[R] Applying function to a TABLE and also "apply, tapply, sapply etc"
Brian Diggs
diggsb at ohsu.edu
Wed Dec 15 20:25:46 CET 2010
On 12/15/2010 7:18 AM, Amelia Vettori wrote:
> Dear R-help forum members,
>
> Suppose I have a data-frame having two variables and single data for
> each of them, as described below.
>
> variable_1 variable_2 10 20
>
> I have written a function, say, 'fun' which uses input 10 and 20 and
> gives me desired result.
>
> fun = function(X, Y) { X + Y #( I am just giving an
> example of process. Actual process is quite different.) }
>
> result = fun(variable_1[1], variable_2[1]) # Thus, i should be
> getting answer 30 which I am storing in say 'ans1.csv'
>
> #
> ____________________________________________________________________
>
> # My problem
>
> Suppose instead of having above dataframe having single data for
> variable 1 and variable 2, I have following data as
>
> variable_1 variable_2
>
> 10 20 40 30 3 11
>
> I need to run the function 'fun' for each pair of values taken by
> variable_1 and variable_2 separately. Also, the results (= 30, 70 and
> 14) obtained for each of above pairs should be stored in different
> csv files, say "ans1.csv", "ans2.csv" and "ans3.csv" respectively
> which I can use for further analysis. (In reality each of these
> output files will consists of 1000 records).
>
> As I had mentioned in my earlier mail, I am new to R and I think I
> should be using apply or sapply or tapply etc., which I have tried
> but I am not able to proceed further as I am not able to understand
> it properly.
>
> It will be a great help to me if I receive the guidance w.r.t
>
> (a) how do I tackle above problem i.e. how do I apply the function to
> a table so that it will generate different csv files pertaining to
> pair of values "10 and 20", "40 and 30" and "3 and 11";
>
> (b) I am not that sharp to understand the programming aspects of R
> taht easily, though I am really keen to learn R, so I will be highly
> obliged if someone helps me understand with some simple examples as
> to how "apply", "supply", "tapply", "mapply" etc can be used?
>
> I am sure this will go a long way in helping the new learners like me
> to undesrtand the proper use of these wonderful commands.
>
> I hope I am able to put forward my problem properly.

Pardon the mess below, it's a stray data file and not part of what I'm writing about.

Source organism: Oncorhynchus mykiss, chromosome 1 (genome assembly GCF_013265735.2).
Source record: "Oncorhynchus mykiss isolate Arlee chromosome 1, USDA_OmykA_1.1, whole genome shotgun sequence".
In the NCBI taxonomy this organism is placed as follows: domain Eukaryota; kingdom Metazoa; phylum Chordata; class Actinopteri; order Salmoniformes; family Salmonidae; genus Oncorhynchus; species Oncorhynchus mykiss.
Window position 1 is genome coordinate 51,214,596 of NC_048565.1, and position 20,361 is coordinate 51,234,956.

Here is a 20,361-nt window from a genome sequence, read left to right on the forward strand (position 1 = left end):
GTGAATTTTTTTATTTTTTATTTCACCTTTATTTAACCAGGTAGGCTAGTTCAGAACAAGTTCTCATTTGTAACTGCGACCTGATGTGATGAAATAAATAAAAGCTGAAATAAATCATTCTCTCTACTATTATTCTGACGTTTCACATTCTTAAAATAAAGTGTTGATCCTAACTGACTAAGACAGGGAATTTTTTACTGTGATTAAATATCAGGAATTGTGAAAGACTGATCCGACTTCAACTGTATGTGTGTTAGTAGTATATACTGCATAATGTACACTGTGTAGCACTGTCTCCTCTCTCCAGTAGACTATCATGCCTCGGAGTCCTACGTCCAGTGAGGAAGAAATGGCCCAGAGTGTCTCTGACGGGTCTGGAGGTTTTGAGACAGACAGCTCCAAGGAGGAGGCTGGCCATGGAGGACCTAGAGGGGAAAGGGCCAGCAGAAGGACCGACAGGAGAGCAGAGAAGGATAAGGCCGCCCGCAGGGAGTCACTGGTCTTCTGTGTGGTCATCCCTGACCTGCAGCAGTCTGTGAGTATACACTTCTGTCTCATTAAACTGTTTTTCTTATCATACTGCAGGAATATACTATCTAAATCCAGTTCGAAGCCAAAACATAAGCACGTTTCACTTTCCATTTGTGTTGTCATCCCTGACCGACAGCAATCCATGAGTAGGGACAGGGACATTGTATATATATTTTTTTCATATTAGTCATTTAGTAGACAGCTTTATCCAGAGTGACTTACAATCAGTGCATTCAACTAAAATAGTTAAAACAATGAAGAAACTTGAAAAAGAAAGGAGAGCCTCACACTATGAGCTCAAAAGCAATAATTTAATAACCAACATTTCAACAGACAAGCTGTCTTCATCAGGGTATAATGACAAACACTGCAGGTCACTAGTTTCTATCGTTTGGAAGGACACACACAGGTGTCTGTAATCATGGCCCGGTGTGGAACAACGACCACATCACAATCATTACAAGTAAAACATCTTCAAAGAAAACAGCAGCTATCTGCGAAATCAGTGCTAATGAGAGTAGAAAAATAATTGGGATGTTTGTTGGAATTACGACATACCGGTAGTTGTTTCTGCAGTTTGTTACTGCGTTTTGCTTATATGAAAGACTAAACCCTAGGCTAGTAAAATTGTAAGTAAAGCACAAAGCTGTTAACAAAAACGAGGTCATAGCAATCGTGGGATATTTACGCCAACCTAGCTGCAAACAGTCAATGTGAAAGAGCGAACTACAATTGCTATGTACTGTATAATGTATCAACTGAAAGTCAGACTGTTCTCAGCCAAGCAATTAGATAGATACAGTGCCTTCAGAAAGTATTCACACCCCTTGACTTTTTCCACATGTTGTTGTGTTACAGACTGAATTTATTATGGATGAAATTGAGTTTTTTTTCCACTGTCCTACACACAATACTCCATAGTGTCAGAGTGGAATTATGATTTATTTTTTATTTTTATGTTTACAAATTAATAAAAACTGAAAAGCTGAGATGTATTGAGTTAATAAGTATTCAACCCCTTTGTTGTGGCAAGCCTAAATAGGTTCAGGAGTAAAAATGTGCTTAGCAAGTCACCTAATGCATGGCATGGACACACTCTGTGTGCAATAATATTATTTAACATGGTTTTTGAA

>
> Thanking all in advance for the anticipated guidance
>
> Amelia Vettori, Auckland
# a slightly more complicated demonstration function, which
# gives a result that make sense for writing to a CSV file.
fun <- function(X, Y) {
data.frame(result=X + Y)
}
foo <- data.frame(variable_1=c(10,40,3), variable_2=c(20,30,11))
# using apply
# This only really works if the columns in foo are the same
# type because it will be transformed into a matrix (which
# is of one type). Also, since the column names of the data.frame
# don't match the arugments of fun, the unname is needed.
# do.call is a somewhat advanced function that lets you call
# a function with arguments that are stored in some other
# list.
apply(foo, 1, function(x) do.call("fun", as.list(unname(x))))
# version using apply, where foo has been transformed into
# something more like what apply would expect.
foo.m <- as.matrix(foo)
colnames(foo.m) <- c("X","Y")
apply(foo.m, 1, function(x){do.call("fun", as.list(x))})
# using lapply
# lapply takes a list, which for this looping purpose would have
# to be the row indexes of foo. This version does not reqire
# the different arguements to be the same type.
lapply(1:nrow(foo), function(i) {fun(foo[i,1],foo[i,2])})
# using mapply
# This one is more designed for when multiple arguments to a
# function are changing.
mapply(fun, foo[,1], foo[,2])
# using Vectorize
# A different approach, where instead of creating the looping
# structure, create a new function which is vectorized over its
# arguements.
fun.v <- Vectorize(fun)
fun.v(foo[,1], foo[,2])
# storing the results to disk
results <- mapply(fun, foo[,1], foo[,2])
# results is a list, each element of which is one of the returned
# sets of results corresponding to a row in the original data.frame
lapply(1:length(results), function(r) {write.csv(results[r],
file=paste("ans",r,".csv",sep=""))})
# if you didn't need different file names (the name of which depends on
# the position of the result in the list, not anything in the result
# itself), it could be simpler.
lapply(results, summary)
--
Brian S. Diggs, PhD
Senior Research Associate, Department of Surgery
Oregon Health & Science University
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